The 68-word text of the Balfour Declaration, Israel's founding charter, is engraved on many hearts. But there is another document that is required reading for any student of the interminable Arab-Israeli conflict.
The emotional appeal of the Arab Palestine Congress to Winston Churchill, Britain's newly appointed Secretary of State for the Colonies, in Jerusalem on March 28, 1921, was written in the wake of British double-dealing during the First World War. The sense of shock and betrayal, which echoes with clarity across the years, lays bare the raw roots of the later conflict and goes a long way to explaining its intractable nature.
"Palestine, one of our most sacred lands, has been isolated for a thought-out purpose, and this has been the reward of the Allies to the Arabs for their fidelity and the blood they sacrificed," wrote Mousa Kazem el-Hussaini, president of the Congress, in a document that can be read in full among the cabinet papers online at the British National Archives.
Pleading with Churchill "in the name of justice and right" to abolish the principle of a national home for the Jews, to create a national government "responsible to a Parliament elected by the Palestinian people who existed in Palestine before the war", and to put a stop to Jewish immigration until such a government was in place, the Congress begged that "Palestine should not be separated from her sister states".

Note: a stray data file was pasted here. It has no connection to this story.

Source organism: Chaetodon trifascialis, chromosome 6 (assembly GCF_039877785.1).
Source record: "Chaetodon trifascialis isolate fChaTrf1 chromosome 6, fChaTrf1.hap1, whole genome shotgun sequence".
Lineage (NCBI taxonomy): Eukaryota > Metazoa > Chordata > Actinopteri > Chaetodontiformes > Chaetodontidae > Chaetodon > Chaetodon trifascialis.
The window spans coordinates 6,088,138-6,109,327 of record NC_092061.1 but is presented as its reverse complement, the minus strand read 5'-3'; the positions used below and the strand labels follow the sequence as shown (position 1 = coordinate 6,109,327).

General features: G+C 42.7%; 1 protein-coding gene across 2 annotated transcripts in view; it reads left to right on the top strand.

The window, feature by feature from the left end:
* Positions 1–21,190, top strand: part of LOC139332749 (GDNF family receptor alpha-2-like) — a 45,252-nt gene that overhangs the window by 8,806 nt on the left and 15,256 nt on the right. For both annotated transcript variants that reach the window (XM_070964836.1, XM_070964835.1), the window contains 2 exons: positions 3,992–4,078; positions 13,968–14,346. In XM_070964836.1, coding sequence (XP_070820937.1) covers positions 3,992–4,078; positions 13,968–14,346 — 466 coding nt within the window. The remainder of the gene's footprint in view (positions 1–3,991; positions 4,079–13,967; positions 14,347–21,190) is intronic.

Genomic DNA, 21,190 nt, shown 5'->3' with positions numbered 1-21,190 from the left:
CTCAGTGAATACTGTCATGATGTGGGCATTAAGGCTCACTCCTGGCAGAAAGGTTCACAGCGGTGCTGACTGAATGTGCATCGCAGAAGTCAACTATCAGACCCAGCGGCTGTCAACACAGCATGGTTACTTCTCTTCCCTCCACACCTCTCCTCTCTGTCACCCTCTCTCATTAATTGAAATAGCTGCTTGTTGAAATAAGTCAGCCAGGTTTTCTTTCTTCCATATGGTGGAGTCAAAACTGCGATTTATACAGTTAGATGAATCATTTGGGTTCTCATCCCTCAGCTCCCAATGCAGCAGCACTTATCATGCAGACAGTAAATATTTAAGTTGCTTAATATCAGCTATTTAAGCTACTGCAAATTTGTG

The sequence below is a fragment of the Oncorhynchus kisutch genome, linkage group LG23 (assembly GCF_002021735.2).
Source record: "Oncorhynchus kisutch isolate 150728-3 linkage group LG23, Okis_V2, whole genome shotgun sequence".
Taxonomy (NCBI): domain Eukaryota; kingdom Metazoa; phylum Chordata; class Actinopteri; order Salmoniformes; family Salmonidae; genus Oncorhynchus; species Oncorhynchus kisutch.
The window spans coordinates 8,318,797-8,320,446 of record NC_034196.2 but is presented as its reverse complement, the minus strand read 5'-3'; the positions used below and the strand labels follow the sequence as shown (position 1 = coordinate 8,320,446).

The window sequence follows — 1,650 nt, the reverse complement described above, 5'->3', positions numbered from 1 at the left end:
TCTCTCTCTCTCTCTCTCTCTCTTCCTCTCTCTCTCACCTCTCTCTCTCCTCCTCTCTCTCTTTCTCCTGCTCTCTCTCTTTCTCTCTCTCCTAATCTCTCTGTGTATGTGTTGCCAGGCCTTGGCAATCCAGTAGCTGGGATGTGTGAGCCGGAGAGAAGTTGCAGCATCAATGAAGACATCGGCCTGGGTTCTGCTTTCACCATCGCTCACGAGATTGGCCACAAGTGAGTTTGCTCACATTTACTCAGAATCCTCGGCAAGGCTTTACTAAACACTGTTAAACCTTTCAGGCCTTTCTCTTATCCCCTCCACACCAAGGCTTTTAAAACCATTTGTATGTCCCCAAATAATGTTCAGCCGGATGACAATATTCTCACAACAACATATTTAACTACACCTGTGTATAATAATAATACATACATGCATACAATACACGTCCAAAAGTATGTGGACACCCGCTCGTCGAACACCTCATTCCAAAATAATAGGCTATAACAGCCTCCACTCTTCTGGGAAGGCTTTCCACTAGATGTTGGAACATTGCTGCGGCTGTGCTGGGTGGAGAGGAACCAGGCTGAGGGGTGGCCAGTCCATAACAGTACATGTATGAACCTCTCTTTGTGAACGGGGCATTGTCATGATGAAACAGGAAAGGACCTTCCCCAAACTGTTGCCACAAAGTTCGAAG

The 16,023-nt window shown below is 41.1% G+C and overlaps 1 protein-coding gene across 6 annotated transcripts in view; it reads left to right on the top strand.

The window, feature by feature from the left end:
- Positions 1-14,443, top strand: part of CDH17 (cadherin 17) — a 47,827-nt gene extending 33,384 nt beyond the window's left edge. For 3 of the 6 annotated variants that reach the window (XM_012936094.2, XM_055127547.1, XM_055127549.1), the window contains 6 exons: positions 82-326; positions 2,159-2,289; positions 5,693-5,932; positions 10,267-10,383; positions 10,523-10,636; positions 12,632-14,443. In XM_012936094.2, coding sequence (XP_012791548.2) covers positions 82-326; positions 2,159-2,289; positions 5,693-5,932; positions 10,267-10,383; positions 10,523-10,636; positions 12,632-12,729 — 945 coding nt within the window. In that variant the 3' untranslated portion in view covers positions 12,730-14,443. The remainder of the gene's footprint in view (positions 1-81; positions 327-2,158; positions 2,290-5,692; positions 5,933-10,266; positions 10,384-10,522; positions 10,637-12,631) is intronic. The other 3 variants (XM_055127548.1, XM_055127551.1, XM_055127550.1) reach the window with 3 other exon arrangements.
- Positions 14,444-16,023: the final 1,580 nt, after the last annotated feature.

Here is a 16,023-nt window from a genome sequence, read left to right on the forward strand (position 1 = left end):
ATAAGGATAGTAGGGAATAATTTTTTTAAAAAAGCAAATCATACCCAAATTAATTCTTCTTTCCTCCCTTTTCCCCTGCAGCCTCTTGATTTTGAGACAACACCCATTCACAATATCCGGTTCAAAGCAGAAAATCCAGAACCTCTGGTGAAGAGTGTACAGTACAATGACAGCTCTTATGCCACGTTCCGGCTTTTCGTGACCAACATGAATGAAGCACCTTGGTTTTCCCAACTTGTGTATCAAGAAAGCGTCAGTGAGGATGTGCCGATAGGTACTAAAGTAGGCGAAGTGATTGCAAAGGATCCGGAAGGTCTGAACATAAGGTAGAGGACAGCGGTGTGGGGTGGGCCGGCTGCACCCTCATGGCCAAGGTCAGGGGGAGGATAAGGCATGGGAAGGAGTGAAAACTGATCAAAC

By then, of course, there was no turning back. The 1917 Balfour Declaration was a commitment made in the heat of battle as the British empire fought for its life. For the Jews, it was a promisory note on which the British made good. For the Arabs and Palestine, "land of miracles and the supernatural, and the cradle of religions", it was an instrument of betrayal.
Jonathan Schneer, an American professor of modern British history at the Georgia Institute of Technology, unravels with precision the strands of ambition, intrigue and realpolitik that led to that document, the foundation stone of the state of Israel. In so doing he has painted a portrait of Britain at her most perfidious, but he wields his brush objectively. Yes, the nation's policymakers steered a treacherous course. But adrift in similarly dire straits, who would do otherwise?